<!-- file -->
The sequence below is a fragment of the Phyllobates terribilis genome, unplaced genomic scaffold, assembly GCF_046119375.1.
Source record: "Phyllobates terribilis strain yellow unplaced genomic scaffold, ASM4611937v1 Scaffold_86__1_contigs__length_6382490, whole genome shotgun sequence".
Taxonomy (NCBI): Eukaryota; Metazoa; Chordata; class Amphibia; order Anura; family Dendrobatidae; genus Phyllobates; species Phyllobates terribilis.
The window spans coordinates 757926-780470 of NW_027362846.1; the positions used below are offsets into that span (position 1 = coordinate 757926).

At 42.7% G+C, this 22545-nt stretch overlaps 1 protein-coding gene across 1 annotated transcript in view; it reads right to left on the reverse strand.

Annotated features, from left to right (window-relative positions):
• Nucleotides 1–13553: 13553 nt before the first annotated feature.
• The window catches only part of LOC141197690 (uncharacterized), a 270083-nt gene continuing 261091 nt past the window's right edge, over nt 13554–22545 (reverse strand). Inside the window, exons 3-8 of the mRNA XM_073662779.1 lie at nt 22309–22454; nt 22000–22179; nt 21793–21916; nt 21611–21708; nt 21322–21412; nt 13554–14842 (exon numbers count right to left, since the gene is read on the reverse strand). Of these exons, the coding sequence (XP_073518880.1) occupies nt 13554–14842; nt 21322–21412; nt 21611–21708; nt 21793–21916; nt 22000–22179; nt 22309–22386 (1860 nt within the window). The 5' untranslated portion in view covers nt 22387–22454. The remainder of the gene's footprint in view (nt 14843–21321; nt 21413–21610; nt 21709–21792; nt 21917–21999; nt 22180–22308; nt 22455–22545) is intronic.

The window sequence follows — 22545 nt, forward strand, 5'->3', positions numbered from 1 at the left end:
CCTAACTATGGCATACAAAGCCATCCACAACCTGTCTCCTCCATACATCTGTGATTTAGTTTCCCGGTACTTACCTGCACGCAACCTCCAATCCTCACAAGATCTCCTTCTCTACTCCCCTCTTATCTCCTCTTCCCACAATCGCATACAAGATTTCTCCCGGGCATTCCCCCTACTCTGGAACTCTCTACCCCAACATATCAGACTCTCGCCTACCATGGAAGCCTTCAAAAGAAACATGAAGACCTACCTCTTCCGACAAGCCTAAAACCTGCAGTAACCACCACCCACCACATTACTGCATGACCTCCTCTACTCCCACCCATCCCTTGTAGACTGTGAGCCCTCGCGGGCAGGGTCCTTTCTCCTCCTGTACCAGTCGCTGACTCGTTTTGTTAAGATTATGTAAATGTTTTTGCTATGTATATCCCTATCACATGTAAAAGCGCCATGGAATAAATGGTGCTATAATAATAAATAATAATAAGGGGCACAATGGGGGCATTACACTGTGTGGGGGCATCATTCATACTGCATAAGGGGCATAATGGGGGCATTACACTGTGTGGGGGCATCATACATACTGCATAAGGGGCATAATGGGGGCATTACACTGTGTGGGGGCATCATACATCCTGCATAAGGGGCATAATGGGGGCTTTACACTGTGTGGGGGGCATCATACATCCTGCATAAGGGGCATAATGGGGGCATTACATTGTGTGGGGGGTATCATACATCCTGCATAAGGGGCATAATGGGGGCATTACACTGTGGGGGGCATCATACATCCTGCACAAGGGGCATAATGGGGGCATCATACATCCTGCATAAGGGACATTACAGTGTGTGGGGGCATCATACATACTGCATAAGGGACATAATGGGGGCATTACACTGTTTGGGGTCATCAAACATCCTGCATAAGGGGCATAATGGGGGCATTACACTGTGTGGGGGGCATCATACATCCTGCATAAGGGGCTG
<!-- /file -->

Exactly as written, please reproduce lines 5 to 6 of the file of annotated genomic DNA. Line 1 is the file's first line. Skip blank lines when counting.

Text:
At 42.7% G+C, this 22545-nt stretch overlaps 1 protein-coding gene across 1 annotated transcript in view; it reads right to left on the reverse strand.

Annotated features, from left to right (window-relative positions):